Hybrid lung segmentation software boosts performance February 13, 2008 -- A lung segmentation algorithm that combines the advantages of standard and more sophisticated approaches yields fast and accurate results, according to researchers from the University Medical Center Utrecht in the Netherlands.
Model finds polyp surveillance effective for cancer prevention January 21, 2008 -- The risk of developing colorectal cancer from polyps found at virtual colonoscopy but left unresected is not precisely known, and the practice of polyp surveillance is still controversial. But a new study concludes that the low likelihood of advanced neoplasia combined with the high cost of colonoscopy argue against the immediate removal of small lesions.
Coronary CTA study aims for lowest dose January 11, 2008 -- A study from Switzerland concludes that low-dose prospectively gated coronary CT angiography (CTA) is both feasible and promising, but not without wrinkles. Relying on prospectively triggered gating and some of the lowest radiation doses yet achieved for prospectively gated coronary CTA, the team reported that 95% of all coronary segments achieved diagnostic image quality, but image quality was very dependent on heart rate.
Gadolinium release linked to overall stability of contrast agent, may trigger NSF January 9, 2008 -- German researchers believe they have found a qualitative correlation between nephrogenic systemic fibrosis (NSF)-like symptoms and the release of free gadolinium in an experimental study. In this animal model, a multiple-injection scheme was used to replicate the prolonged systemic exposure to contrast media that is experienced after repeated gadolinium administration in patients with severe renal impairment.
Headgear: Is radiosurgery the right treatment for trigeminal neuralgia? December 31, 2007 -- The nerve disorder trigeminal neuralgia (TN) is not that common, but with the median age of 67 at diagnosis it has the potential to be a widespread health issue among aging baby boomers. Radiosurgery has gained popularity as a way to manage TN, but will it become the gold standard treatment? Neurosurgeons who work with radiosurgery praise it as being faster, safer, and just as effective as traditional management methods.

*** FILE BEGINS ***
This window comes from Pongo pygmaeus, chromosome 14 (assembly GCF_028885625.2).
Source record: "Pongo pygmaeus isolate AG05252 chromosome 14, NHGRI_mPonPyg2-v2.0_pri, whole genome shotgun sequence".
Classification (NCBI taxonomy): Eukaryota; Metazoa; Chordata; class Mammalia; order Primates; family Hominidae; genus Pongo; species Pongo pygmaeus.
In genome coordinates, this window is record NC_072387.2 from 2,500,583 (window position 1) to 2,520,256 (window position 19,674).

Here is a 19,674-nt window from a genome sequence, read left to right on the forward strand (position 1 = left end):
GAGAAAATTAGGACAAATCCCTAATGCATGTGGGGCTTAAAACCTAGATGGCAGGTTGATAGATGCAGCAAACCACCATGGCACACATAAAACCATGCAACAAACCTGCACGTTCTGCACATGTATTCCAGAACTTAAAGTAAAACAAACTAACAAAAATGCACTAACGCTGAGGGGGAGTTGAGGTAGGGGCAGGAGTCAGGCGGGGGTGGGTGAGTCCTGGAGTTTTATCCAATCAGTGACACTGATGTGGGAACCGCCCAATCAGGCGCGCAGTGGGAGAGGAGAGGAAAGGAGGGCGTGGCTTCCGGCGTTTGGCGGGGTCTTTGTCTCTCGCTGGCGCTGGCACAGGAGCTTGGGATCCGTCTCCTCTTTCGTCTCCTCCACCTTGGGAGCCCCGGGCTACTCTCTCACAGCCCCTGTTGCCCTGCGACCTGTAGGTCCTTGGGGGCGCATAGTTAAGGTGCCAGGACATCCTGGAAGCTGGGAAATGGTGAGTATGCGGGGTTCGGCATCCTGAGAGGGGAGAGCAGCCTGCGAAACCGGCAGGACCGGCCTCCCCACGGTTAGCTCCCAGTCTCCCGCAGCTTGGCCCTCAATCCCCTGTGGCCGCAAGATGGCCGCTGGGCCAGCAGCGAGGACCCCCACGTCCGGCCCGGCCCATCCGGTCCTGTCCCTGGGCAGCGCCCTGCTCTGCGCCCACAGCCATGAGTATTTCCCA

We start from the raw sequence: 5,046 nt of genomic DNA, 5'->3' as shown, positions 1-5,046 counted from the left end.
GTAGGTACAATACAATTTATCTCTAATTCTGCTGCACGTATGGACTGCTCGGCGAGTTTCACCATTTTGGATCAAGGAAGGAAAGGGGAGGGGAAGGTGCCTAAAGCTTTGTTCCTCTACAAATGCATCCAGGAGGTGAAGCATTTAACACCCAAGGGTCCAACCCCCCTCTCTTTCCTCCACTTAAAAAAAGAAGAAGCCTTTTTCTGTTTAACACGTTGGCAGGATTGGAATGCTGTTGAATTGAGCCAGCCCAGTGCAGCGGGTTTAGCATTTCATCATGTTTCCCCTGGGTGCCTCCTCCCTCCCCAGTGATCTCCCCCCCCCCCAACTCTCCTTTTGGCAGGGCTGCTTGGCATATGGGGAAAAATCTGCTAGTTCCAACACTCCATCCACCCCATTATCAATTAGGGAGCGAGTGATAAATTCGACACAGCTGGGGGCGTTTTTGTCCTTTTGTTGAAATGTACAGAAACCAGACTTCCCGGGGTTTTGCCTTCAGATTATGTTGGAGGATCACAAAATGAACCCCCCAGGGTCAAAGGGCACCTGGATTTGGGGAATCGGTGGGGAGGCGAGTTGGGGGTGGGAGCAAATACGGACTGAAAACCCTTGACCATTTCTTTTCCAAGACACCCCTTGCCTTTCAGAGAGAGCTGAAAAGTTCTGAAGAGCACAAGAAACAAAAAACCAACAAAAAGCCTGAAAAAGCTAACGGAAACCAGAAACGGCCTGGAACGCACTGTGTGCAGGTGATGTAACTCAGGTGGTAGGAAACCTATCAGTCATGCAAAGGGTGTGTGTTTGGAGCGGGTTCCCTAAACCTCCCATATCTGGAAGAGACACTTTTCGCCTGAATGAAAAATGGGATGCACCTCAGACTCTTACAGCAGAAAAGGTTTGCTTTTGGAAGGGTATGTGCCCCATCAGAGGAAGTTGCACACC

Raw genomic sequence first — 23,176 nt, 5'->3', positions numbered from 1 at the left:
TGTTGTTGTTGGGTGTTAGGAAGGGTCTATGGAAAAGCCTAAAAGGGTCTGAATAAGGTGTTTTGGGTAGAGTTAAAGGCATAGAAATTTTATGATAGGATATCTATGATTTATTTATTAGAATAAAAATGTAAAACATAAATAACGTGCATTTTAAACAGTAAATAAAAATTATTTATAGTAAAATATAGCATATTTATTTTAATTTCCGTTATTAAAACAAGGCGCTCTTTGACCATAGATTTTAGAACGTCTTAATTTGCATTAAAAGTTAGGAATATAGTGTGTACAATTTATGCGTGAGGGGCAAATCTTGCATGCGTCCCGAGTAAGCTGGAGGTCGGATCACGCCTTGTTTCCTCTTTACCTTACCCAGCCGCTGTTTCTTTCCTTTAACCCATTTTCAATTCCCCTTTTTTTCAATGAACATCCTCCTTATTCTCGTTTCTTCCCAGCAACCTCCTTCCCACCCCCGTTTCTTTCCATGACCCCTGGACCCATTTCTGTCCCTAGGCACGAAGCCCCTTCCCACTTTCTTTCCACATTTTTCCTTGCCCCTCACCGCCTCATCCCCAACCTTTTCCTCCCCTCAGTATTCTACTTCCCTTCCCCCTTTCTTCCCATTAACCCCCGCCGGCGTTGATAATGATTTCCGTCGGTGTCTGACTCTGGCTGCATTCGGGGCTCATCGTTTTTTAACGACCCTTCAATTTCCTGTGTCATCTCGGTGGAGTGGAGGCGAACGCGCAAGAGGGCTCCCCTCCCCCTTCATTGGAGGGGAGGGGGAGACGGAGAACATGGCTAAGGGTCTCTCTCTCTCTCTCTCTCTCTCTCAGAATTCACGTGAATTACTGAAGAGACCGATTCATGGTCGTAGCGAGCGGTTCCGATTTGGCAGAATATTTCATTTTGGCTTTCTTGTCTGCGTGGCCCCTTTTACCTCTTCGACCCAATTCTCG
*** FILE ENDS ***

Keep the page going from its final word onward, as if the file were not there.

Sublingual nitroglycerin improves coronary CTA December 31, 2007 -- Nitroglycerin significantly improves the results of coronary CT angiography (CTA) by dilating the coronary arteries before scanning, researchers in Belgium have reported. Their study found that vessel lumen diameters and average volumes were larger when nitroglycerin spray was administered sublingually before scanning. Their study appears in the January issue of the American Journal of Roentgenology.
Dual-source CTA improves temporal resolution for cardiac imaging December 28, 2007 -- (Radiology Review) Dual-source CT angiography (CTA) enables noninvasive, functional cardiac analysis, including accurate assessment of left ventricular myocardial function and reliable evaluation of regional wall motion, according to a pilot study by German researchers.
VC program takes off in nonacademic setting December 21, 2007 -- Radiologists in Belgium have built a popular virtual colonoscopy practice they credit with increasing awareness of colorectal cancer screening in their community and reducing unnecessary optical colonoscopies. The screening model offers a glimpse of what U.S.-based community screening practice might look like with a bit of reimbursement.
DSCT matches angiography for stenosis detection -- even in fast hearts December 4, 2007 -- Dual-source CT (DSCT) offers diagnostic accuracy comparable to that of invasive coronary angiography when it comes to identifying significant coronary artery stenoses, according to researchers from Germany. To test whether DSCT could match angiography in accuracy, they examined patients with suspected coronary artery disease and found DSCT angiography offered high sensitivity for detecting stenosis.
US-based minimally invasive treatments prove feasible for uterine fibroids November 20, 2007 -- When it comes to the ultrasound-based treatment of uterine fibroids, clinicians should target patients whose benign tumors are not too big or not too small, according to two new studies. Researchers from Italy found that that percutaneous sonography-guided radiofrequency thermal ablation (RFA) was particularly adept at shrinking medium-sized fibroids, while a Japanese team found that MR-guided focused ultrasound (MRgFUS) surgery was an optimal therapy option for fibroids with specific characteristics on preoperative imaging.